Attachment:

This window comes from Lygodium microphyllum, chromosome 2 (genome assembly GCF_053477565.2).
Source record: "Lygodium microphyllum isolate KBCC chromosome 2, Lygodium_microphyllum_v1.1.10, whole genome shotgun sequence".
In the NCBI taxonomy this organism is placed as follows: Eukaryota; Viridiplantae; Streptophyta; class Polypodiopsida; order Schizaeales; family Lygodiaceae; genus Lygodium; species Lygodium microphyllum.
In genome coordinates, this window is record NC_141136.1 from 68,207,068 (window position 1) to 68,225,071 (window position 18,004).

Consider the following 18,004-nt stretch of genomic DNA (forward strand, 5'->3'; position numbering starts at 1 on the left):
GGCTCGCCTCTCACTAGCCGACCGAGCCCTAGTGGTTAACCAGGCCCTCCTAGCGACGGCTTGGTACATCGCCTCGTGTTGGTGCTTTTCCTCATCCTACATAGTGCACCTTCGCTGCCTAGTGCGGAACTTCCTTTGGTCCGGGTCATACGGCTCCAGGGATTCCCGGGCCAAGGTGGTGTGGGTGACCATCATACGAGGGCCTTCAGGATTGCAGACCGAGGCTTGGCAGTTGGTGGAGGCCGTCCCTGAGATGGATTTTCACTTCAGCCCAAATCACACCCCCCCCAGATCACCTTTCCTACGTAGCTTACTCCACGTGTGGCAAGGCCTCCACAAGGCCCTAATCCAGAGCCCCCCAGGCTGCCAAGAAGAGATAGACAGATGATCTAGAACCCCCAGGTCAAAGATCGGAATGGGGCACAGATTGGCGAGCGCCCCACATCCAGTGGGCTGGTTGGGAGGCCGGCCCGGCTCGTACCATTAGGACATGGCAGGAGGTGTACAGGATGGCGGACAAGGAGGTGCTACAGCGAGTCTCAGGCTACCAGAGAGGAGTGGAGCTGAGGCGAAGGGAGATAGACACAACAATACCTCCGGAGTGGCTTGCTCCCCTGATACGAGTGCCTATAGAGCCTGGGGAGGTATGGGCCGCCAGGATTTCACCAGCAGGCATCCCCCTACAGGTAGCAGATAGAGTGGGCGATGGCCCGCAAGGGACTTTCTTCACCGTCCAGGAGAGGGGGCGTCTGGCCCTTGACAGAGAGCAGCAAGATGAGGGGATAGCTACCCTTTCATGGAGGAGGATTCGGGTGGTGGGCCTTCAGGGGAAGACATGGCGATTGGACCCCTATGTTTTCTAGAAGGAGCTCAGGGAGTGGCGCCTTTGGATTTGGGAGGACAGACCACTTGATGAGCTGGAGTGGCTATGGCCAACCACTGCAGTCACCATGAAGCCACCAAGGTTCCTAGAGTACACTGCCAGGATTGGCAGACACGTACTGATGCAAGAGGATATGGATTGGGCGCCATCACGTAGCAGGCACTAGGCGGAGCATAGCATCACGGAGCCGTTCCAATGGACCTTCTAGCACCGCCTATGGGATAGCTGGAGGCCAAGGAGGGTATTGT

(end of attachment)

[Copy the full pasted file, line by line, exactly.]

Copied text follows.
This window comes from Lygodium microphyllum, chromosome 2 (genome assembly GCF_053477565.2).
Source record: "Lygodium microphyllum isolate KBCC chromosome 2, Lygodium_microphyllum_v1.1.10, whole genome shotgun sequence".
In the NCBI taxonomy this organism is placed as follows: Eukaryota; Viridiplantae; Streptophyta; class Polypodiopsida; order Schizaeales; family Lygodiaceae; genus Lygodium; species Lygodium microphyllum.
In genome coordinates, this window is record NC_141136.1 from 68,207,068 (window position 1) to 68,225,071 (window position 18,004).

Consider the following 18,004-nt stretch of genomic DNA (forward strand, 5'->3'; position numbering starts at 1 on the left):
GGCTCGCCTCTCACTAGCCGACCGAGCCCTAGTGGTTAACCAGGCCCTCCTAGCGACGGCTTGGTACATCGCCTCGTGTTGGTGCTTTTCCTCATCCTACATAGTGCACCTTCGCTGCCTAGTGCGGAACTTCCTTTGGTCCGGGTCATACGGCTCCAGGGATTCCCGGGCCAAGGTGGTGTGGGTGACCATCATACGAGGGCCTTCAGGATTGCAGACCGAGGCTTGGCAGTTGGTGGAGGCCGTCCCTGAGATGGATTTTCACTTCAGCCCAAATCACACCCCCCCCAGATCACCTTTCCTACGTAGCTTACTCCACGTGTGGCAAGGCCTCCACAAGGCCCTAATCCAGAGCCCCCCAGGCTGCCAAGAAGAGATAGACAGATGATCTAGAACCCCCAGGTCAAAGATCGGAATGGGGCACAGATTGGCGAGCGCCCCACATCCAGTGGGCTGGTTGGGAGGCCGGCCCGGCTCGTACCATTAGGACATGGCAGGAGGTGTACAGGATGGCGGACAAGGAGGTGCTACAGCGAGTCTCAGGCTACCAGAGAGGAGTGGAGCTGAGGCGAAGGGAGATAGACACAACAATACCTCCGGAGTGGCTTGCTCCCCTGATACGAGTGCCTATAGAGCCTGGGGAGGTATGGGCCGCCAGGATTTCACCAGCAGGCATCCCCCTACAGGTAGCAGATAGAGTGGGCGATGGCCCGCAAGGGACTTTCTTCACCGTCCAGGAGAGGGGGCGTCTGGCCCTTGACAGAGAGCAGCAAGATGAGGGGATAGCTACCCTTTCATGGAGGAGGATTCGGGTGGTGGGCCTTCAGGGGAAGACATGGCGATTGGACCCCTATGTTTTCTAGAAGGAGCTCAGGGAGTGGCGCCTTTGGATTTGGGAGGACAGACCACTTGATGAGCTGGAGTGGCTATGGCCAACCACTGCAGTCACCATGAAGCCACCAAGGTTCCTAGAGTACACTGCCAGGATTGGCAGACACGTACTGATGCAAGAGGATATGGATTGGGCGCCATCACGTAGCAGGCACTAGGCGGAGCATAGCATCACGGAGCCGTTCCAATGGACCTTCTAGCACCGCCTATGGGATAGCTGGAGGCCAAGGAGGGTATTGT